The invention also contemplates a teat cup in which a permanently open restricted passage is provided between the interior of the liner and the pulse space of the teat cup. The liner may be stretched between the ends of the shell in a conventional way, or the lower end of the liner may be free of the shell, the clearance between the liner and shell constituting the restricted passage.
Various forms of the invention will now be described, by way of example only, with reference to the accompanying drawings, in which:
FIG. 1 is a vertical sectional view of two teat cups of a cluster, showing one embodiment of the invention;
FIG. 2 is a similar view of another embodiment, and
FIG. 3 is a vertical sectional view of still another embodiment of the new teat cup.
In the arrangement shown in FIG. 1, each teat cup comprises a rigid outer shell 1 having a flexible liner 2 stretched between the ends of theshell and integral with a milk tube 3. The shell has an air nipple 4 connected by a tube 6 to a pulsator (not shown). A restricted passage in the form of an orifice 7 through the wall of the liner 2 provides communication between the interior of .the liner and the pulse space 8.
In use, the interior of the liner is connected to a source of constant vacuum by the milk tube 3 and the usual milk claw (not shown). The pulsator acts as a simple valve which opens and closes at a controlled rate, alternately admitting atmospheric air to the pulse space 8 and closing off the supply of air. When air enters the pulse space from the pulsator by way of tube 6, the liner is collapsed, as shown in the left-hand part of FIG. 1, and some air passes through the orifice 7 to displace milk through the milk tube. 3, When the pulsator valve closes, more air is drawn through the orifice 7 to reduce the pressure in pulse space 8, causing the liner 2 to relax (right-hand half of FIG. 1) without any back surge of milk.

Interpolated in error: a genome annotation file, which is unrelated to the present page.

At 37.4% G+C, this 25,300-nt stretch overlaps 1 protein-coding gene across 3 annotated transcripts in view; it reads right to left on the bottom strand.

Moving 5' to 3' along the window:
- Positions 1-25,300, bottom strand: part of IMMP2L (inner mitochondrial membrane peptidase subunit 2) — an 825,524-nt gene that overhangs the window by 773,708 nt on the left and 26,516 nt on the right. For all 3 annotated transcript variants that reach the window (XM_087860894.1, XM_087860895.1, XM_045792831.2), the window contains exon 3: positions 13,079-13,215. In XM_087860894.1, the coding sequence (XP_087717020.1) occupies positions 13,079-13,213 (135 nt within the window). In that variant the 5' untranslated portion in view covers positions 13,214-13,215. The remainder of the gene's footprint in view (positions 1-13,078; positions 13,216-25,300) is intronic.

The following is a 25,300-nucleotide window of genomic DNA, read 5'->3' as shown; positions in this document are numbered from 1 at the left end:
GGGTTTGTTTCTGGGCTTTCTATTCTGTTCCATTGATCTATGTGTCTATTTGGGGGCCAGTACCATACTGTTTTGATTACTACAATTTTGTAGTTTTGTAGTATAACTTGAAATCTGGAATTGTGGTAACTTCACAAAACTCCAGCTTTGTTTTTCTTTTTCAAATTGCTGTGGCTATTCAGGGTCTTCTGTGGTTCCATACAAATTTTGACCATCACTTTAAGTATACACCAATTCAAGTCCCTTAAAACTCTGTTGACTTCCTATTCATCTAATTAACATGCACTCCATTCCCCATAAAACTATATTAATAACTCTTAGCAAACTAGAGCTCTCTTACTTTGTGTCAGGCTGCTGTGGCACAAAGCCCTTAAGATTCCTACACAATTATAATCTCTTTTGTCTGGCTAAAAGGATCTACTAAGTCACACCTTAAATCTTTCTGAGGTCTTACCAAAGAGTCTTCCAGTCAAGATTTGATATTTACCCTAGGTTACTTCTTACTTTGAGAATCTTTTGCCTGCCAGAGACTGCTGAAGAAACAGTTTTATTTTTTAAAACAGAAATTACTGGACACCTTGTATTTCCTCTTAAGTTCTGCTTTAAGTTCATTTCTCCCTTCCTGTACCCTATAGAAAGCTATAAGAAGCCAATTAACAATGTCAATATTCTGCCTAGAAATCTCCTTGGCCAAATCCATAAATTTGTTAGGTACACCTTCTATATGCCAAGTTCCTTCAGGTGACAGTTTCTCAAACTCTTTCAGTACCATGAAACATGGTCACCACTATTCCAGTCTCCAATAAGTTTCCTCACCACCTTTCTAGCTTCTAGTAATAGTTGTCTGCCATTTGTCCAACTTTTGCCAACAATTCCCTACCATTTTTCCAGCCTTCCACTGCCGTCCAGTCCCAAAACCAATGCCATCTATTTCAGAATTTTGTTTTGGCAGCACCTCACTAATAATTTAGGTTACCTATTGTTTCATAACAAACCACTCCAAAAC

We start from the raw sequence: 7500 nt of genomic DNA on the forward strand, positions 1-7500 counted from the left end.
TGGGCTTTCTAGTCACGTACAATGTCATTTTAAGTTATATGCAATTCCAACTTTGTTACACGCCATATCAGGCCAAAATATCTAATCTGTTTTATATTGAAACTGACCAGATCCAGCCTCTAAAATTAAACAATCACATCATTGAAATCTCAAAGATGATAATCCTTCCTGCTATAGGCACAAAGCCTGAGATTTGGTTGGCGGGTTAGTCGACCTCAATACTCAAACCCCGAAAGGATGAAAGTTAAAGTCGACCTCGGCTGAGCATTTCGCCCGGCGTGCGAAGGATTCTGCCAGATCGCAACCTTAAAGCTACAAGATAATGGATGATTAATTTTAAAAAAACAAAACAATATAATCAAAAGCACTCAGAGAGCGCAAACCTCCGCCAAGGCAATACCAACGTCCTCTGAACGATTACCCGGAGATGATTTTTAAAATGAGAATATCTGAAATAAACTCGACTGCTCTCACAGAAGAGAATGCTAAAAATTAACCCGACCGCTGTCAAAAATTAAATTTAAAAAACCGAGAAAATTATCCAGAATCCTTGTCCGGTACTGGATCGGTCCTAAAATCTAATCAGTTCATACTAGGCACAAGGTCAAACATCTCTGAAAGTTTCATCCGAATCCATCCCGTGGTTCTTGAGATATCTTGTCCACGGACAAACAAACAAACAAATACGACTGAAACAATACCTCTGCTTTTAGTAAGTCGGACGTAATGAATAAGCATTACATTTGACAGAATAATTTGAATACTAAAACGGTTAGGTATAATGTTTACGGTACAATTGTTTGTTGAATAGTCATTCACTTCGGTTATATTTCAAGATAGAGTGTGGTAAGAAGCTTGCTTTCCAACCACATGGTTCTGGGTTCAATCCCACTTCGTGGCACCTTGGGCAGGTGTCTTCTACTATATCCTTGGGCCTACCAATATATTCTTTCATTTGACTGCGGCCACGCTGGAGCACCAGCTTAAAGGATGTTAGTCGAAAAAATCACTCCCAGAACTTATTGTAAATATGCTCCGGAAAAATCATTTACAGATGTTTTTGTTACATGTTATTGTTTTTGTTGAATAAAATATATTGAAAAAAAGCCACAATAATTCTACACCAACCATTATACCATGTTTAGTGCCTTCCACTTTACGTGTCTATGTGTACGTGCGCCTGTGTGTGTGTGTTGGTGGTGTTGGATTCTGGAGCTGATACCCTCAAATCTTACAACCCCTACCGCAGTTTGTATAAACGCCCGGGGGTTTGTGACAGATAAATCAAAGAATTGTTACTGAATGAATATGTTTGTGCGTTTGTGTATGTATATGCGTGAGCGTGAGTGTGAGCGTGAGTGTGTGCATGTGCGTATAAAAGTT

The arrangement shown in FIG. 2 operates on the same general principles as the FIG. 1 arrangement. In F IG. 2, however, the lower end of the liner 2 is free of the shell 1, being formed with a thickened rim 2A which fits closely within the shell but with a narrow annular clearance 7a constituting the restricted passage. With this construction, opening of the pulsator valve collapses the liner only partially and thus does not cause it to close off completely (left-hand part of FIG. 2). The air pressure in pulse space 8 causes some slight stretching of the liner. Closure of the pulsator acts in the abovedescnbed manner whereby an IS drawn from pulse space 8 through the restricted'passage 7a to displace milk and allow the liner 2 to relax (right-hand part of FIG. 2). In this case, milk is delivered into the interior of the shell 1, to which the milk tube 3 is directly connected.